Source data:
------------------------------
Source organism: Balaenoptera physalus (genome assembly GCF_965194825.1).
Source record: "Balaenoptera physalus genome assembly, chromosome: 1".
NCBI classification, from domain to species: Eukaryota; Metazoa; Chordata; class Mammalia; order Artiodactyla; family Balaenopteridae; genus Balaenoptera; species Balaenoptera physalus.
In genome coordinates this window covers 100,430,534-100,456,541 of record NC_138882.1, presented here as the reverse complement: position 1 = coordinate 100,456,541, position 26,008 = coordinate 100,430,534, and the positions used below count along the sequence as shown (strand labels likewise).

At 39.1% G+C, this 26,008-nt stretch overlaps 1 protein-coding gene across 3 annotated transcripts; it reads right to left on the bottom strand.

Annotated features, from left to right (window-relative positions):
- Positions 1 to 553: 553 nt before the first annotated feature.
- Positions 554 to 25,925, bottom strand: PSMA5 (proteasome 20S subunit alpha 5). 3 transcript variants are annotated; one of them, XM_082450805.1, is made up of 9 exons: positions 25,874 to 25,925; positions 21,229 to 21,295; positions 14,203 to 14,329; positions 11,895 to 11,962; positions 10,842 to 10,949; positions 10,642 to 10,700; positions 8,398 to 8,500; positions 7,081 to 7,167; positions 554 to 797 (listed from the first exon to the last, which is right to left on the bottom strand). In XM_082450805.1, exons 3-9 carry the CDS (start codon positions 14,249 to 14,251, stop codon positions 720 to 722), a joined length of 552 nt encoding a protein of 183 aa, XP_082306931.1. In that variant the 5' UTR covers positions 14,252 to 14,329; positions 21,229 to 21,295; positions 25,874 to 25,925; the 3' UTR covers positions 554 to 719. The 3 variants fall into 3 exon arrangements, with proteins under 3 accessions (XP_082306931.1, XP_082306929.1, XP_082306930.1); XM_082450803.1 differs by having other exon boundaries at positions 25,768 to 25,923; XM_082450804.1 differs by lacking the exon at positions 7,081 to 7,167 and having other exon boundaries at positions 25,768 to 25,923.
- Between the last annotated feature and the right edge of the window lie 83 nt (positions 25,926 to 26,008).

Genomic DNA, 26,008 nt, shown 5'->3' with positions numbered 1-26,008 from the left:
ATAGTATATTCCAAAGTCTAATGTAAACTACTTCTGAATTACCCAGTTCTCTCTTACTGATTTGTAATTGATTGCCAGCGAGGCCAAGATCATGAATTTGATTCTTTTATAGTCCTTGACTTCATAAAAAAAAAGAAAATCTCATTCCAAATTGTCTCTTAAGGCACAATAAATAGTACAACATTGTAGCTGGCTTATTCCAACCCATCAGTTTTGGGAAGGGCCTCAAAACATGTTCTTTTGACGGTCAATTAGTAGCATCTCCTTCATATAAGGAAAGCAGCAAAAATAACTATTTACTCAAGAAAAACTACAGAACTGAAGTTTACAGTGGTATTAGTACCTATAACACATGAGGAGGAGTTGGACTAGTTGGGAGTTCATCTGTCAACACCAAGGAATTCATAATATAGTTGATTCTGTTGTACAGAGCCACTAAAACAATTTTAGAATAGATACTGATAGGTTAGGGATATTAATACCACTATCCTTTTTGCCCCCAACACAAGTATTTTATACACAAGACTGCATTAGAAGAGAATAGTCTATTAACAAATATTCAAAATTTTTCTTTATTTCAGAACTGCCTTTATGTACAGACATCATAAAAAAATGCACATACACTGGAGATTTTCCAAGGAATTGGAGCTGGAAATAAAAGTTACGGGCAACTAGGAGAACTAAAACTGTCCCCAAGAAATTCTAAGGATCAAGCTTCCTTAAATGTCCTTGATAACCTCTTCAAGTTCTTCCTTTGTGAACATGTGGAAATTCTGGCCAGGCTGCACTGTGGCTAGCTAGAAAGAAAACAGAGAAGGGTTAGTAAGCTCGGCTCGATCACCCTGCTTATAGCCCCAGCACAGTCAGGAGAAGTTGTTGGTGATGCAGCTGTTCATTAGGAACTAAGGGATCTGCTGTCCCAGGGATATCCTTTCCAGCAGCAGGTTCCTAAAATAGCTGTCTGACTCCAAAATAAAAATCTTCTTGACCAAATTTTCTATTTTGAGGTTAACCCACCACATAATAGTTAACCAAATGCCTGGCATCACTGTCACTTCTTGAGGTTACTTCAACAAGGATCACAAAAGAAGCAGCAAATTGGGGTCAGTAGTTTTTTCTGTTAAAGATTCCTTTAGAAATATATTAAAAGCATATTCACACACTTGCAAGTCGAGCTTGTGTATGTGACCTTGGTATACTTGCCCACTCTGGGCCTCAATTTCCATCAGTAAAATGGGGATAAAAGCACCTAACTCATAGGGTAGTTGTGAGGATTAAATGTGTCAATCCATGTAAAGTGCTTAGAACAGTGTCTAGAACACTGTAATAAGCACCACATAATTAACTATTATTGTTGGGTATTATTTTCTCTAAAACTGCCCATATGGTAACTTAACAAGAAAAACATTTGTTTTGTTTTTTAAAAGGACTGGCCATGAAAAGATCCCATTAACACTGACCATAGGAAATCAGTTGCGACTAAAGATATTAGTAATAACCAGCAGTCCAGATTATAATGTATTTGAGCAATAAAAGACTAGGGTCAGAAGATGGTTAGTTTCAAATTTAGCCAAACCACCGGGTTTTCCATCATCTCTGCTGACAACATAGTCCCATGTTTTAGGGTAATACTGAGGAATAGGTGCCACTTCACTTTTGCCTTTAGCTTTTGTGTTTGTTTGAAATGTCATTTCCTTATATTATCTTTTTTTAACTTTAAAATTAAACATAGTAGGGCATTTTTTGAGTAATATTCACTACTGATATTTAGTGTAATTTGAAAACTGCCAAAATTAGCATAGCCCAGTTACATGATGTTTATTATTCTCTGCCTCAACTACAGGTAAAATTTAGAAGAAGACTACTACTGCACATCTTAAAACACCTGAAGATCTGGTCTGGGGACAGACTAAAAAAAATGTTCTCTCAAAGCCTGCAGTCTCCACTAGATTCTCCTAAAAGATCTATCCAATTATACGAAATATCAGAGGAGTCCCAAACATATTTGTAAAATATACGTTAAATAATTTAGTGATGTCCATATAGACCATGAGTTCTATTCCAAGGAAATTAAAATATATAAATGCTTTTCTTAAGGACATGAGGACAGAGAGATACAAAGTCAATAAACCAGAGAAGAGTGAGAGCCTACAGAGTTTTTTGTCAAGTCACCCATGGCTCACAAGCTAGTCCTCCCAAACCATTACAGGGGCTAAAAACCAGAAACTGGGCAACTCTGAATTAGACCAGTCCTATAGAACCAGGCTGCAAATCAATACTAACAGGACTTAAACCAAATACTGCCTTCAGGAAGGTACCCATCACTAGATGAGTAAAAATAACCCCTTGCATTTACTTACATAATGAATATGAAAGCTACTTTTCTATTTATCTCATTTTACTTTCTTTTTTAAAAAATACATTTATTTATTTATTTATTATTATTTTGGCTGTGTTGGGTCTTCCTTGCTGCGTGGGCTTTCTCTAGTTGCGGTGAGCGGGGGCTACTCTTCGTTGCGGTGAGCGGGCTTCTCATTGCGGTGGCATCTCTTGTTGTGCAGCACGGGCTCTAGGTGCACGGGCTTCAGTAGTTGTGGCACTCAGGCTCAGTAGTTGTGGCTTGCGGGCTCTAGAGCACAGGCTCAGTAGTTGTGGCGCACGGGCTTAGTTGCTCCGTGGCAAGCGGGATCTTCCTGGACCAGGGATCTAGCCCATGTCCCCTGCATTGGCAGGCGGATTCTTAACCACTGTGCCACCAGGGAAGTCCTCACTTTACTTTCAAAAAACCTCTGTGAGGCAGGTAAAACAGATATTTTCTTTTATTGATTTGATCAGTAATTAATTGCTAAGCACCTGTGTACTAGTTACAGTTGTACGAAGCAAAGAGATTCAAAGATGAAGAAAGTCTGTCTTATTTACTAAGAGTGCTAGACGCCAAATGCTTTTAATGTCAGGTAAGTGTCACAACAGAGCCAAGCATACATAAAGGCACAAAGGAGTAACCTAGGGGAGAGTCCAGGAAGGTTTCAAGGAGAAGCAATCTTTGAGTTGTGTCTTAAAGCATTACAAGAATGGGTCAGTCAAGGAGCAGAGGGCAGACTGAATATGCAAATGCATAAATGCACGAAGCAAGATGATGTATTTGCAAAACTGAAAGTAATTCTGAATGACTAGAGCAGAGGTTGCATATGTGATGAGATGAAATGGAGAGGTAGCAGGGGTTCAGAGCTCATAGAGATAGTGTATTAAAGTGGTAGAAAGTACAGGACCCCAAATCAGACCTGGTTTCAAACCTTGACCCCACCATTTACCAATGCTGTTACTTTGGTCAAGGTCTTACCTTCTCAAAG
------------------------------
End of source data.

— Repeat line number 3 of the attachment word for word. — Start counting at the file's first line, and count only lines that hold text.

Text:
NCBI classification, from domain to species: Eukaryota; Metazoa; Chordata; class Mammalia; order Artiodactyla; family Balaenopteridae; genus Balaenoptera; species Balaenoptera physalus.